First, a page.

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Cheryl Hughes: Checking Printer Status

If I ever snap and decide to blast something with a shotgun, it will be my printer.  The home printer and its cousin, the small business printer, are two of the most frustrating pieces of technological equipment ever created.  If Gutenberg had foreseen what his invention would evolve into, he might have second-guessed the whole idea of the printing press.

Several of the businesses we deal with at our quick lube have gone to paperless billing.  All of the invoices and statements are sent to my email to sort and figure out then print on my home printer (our work printer is part of a dedicated system that will only print within that system).  Why do I need a hard copy of the bill? You might ask.  If you have ever dealt with tax agencies or government agencies in general, you will know the answer to this question.  In the event of any kind of audit, the burden of proof rests squarely upon the shoulders of the citizen, not the government, hence my decision to keep hard copies of everything remotely akin to a tax deduction.

I have spent many an hour attempting to get an attachment in my email sent to my printer.  During the process, my computer sends me all kinds of messages about my printer.  “Checking printer status, printer in error mode, selected printer cannot be found” are a few of the most common.  I have to slog through the HELP menu for possible fixes for my problem.  A flare gun would be more helpful.

When I was in elementary school, our teachers used carbon copy machines.  I still remember the smell of the ink on the handouts.  They would make multiple copies of festive Christmas scenes or spooky Halloween scenes we could color with our crayons.  In high school, carbon ink was the smell of semester tests.  The tests were closely guarded by the teachers for fear that students would get their hands on one before test day or sneak one out to a friend in a class that followed their own.  

Garey had a friend on the inside track with his high school English teacher.  The teacher was one of those educators who took great joy in failing her students.  Garey’s friend, Johnny, dated Anita, who was the English teacher’s student aid.  Because of Anita, Garey and Johnny kept passing grades all year.  When it rolled around to the end-of-semester test, the teacher became suspicious that something was going on.  She printed out just enough tests for each student.  The tests that were smeared or had some other printing defect she sent to the incinerator behind the school to be burned.  Anita got the word to Johnny, who ran straight to the back of the school to stamp out the flames.  Garey and Johnny passed the class. (Oh, the good ole days, when the worst that happened in school was kids cheating on a test.)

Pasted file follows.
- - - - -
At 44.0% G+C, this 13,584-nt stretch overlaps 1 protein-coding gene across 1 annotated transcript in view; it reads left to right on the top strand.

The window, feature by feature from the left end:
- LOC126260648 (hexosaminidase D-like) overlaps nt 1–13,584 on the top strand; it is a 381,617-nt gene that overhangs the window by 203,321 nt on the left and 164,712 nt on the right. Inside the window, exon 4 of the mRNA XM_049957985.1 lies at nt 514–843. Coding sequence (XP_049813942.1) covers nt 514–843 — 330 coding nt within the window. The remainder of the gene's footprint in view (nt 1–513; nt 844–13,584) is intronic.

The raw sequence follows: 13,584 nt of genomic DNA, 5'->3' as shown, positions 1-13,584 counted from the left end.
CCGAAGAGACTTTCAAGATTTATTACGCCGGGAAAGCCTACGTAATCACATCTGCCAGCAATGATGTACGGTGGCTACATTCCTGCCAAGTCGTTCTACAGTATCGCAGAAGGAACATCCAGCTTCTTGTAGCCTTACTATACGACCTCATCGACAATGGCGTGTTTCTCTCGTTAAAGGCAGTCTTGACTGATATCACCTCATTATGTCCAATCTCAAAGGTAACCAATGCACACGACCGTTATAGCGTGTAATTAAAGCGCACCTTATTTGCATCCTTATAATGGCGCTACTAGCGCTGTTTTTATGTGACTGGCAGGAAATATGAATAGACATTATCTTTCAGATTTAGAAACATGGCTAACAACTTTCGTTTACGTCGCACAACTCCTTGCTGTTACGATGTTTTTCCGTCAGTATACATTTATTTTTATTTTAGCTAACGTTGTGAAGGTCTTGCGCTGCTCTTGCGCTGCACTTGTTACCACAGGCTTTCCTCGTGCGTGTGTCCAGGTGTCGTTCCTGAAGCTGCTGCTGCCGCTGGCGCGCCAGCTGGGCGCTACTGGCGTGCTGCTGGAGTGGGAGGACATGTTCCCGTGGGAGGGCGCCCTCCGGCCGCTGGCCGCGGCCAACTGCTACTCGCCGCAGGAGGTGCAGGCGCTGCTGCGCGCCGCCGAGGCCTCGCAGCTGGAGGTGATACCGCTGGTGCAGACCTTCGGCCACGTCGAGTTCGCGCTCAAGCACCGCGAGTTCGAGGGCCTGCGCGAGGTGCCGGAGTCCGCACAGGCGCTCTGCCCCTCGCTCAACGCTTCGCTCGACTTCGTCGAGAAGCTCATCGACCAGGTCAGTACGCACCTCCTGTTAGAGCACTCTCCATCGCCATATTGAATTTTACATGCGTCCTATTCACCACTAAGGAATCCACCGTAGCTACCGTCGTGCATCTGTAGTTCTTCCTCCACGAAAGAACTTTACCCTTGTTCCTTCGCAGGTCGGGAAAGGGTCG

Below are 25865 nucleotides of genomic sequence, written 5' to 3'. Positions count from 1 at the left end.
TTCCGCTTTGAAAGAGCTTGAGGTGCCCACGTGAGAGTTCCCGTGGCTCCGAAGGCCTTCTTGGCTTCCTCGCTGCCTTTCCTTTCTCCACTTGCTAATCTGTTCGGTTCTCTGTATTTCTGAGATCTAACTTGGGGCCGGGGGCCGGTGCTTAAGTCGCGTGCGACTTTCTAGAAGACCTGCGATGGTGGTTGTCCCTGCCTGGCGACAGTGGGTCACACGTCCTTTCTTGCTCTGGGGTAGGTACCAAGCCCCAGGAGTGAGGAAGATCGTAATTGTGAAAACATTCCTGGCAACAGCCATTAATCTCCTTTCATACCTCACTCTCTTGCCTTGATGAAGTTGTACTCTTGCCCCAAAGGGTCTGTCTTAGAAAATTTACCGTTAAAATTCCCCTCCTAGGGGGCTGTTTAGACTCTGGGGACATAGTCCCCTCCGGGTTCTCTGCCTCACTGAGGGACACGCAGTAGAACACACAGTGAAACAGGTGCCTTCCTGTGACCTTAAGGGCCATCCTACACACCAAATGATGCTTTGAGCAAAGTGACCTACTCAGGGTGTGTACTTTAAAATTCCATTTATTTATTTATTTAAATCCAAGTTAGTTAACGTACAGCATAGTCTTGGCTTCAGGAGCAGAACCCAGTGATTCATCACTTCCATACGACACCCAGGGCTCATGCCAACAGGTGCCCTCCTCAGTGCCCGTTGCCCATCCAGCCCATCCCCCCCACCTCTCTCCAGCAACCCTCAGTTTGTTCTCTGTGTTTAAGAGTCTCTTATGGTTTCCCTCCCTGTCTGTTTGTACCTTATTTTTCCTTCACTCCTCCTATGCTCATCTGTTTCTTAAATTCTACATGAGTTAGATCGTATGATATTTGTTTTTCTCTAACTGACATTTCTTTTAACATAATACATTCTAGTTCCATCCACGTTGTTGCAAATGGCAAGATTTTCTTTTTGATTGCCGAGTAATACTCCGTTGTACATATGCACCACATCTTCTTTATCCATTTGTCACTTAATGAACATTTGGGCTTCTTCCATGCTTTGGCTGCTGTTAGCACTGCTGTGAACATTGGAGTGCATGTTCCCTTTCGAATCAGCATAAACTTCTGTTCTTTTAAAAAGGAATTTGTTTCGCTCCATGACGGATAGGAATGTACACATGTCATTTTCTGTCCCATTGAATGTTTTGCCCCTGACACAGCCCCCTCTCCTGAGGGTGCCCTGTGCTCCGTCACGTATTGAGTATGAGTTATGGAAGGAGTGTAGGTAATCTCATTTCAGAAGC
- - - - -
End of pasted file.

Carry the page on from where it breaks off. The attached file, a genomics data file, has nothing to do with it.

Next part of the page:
Large companies call in repairmen when something goes wrong with their printers.  The problem with personal printers is that no one will work on them.  The charge for repair costs more than the printer itself, so repair people advise you to just go buy a new printer.  I’m guessing Gutenberg did his own printer repair.

If you go online and watch someone demonstrate how a Gutenberg printing press (invented in 1439) works, it looks to be a grueling process.  The metal type has to be set—each word spelled backwards.  The type has to be inked with two large inking balls.  The type has to be pressed into the paper, and the paper has to be carefully removed from the type.

I put forth that Gutenberg’s process was no more grueling than what I have to go through with my home printer.  I type the page on my computer.  I click on the PRINT icon, I press PRINT & nothing happens.  I receive a message from my computer that says “printer in error mode.”  I click on HELP.  HELP tells me to check my computer to printer connection.  I do.  I try again.  Nothing.  HELP suggests I check my internet connection.  I do.  I try again.  Again, nothing.  HELP directs me to Technical Support.  I call Technical Support.  They keep me on hold for 43 minutes, while they entertain me with Fur Elise, a piece of music I wish never to hear again for the rest of my life—my apologies to Beethoven.  Technical Support finally acknowledges me and walks me through several steps that are supposed to get my printer out of “error” mode.  They don’t.  Technical support suggests I buy a new printer.  

I leave the room where my printer lives and decide to do something more productive, like wait for a pot of water to boil.  When I return to the printer room, there are 56 copies of the page I was trying to print—approximately the same number of times I clicked on PRINT when I was trying to get the printer to do so.  If I had used Gutenberg’s model, I would have printed one page at least two hours earlier.  I would have saved time, ink and 55 pages of paper.   

The next time someone wants to check my printer’s status, they’ll have to follow the trail of shotgun shells.

 
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